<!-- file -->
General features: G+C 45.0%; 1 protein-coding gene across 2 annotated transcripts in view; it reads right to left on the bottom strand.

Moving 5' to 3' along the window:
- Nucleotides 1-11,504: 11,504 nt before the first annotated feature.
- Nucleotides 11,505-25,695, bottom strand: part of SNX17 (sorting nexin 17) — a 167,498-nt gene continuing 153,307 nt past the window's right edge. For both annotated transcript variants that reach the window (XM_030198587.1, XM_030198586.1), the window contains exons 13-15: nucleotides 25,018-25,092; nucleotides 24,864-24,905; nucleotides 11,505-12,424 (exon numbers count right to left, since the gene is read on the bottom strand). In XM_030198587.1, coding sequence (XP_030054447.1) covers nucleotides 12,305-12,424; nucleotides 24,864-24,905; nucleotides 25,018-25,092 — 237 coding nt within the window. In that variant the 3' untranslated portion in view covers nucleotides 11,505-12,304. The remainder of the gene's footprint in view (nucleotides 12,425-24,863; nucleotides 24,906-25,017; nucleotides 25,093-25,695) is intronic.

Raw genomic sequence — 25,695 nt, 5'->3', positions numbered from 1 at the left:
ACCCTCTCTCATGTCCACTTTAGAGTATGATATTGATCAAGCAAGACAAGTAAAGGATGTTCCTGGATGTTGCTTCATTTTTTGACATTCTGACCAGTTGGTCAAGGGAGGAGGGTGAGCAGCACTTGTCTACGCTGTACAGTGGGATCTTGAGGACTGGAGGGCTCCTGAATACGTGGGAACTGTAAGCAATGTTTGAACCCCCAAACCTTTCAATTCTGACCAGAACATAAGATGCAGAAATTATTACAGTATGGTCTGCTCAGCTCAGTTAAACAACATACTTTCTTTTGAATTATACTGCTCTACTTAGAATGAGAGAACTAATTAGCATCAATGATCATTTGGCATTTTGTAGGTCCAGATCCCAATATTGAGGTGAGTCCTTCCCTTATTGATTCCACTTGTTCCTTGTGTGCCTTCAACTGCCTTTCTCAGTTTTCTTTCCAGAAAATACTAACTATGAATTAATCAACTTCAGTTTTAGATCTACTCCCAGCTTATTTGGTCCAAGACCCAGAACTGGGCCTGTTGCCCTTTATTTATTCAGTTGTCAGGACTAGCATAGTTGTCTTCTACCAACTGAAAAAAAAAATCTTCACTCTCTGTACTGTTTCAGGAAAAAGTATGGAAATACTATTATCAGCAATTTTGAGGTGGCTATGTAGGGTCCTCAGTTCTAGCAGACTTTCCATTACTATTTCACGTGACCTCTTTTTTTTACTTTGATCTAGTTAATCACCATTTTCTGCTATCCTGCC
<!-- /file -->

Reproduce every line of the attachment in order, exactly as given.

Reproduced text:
General features: G+C 45.0%; 1 protein-coding gene across 2 annotated transcripts in view; it reads right to left on the bottom strand.

Moving 5' to 3' along the window:
- Nucleotides 1-11,504: 11,504 nt before the first annotated feature.
- Nucleotides 11,505-25,695, bottom strand: part of SNX17 (sorting nexin 17) — a 167,498-nt gene continuing 153,307 nt past the window's right edge. For both annotated transcript variants that reach the window (XM_030198587.1, XM_030198586.1), the window contains exons 13-15: nucleotides 25,018-25,092; nucleotides 24,864-24,905; nucleotides 11,505-12,424 (exon numbers count right to left, since the gene is read on the bottom strand). In XM_030198587.1, coding sequence (XP_030054447.1) covers nucleotides 12,305-12,424; nucleotides 24,864-24,905; nucleotides 25,018-25,092 — 237 coding nt within the window. In that variant the 3' untranslated portion in view covers nucleotides 11,505-12,304. The remainder of the gene's footprint in view (nucleotides 12,425-24,863; nucleotides 24,906-25,017; nucleotides 25,093-25,695) is intronic.

Raw genomic sequence — 25,695 nt, 5'->3', positions numbered from 1 at the left:
ACCCTCTCTCATGTCCACTTTAGAGTATGATATTGATCAAGCAAGACAAGTAAAGGATGTTCCTGGATGTTGCTTCATTTTTTGACATTCTGACCAGTTGGTCAAGGGAGGAGGGTGAGCAGCACTTGTCTACGCTGTACAGTGGGATCTTGAGGACTGGAGGGCTCCTGAATACGTGGGAACTGTAAGCAATGTTTGAACCCCCAAACCTTTCAATTCTGACCAGAACATAAGATGCAGAAATTATTACAGTATGGTCTGCTCAGCTCAGTTAAACAACATACTTTCTTTTGAATTATACTGCTCTACTTAGAATGAGAGAACTAATTAGCATCAATGATCATTTGGCATTTTGTAGGTCCAGATCCCAATATTGAGGTGAGTCCTTCCCTTATTGATTCCACTTGTTCCTTGTGTGCCTTCAACTGCCTTTCTCAGTTTTCTTTCCAGAAAATACTAACTATGAATTAATCAACTTCAGTTTTAGATCTACTCCCAGCTTATTTGGTCCAAGACCCAGAACTGGGCCTGTTGCCCTTTATTTATTCAGTTGTCAGGACTAGCATAGTTGTCTTCTACCAACTGAAAAAAAAAATCTTCACTCTCTGTACTGTTTCAGGAAAAAGTATGGAAATACTATTATCAGCAATTTTGAGGTGGCTATGTAGGGTCCTCAGTTCTAGCAGACTTTCCATTACTATTTCACGTGACCTCTTTTTTTTACTTTGATCTAGTTAATCACCATTTTCTGCTATCCTGCC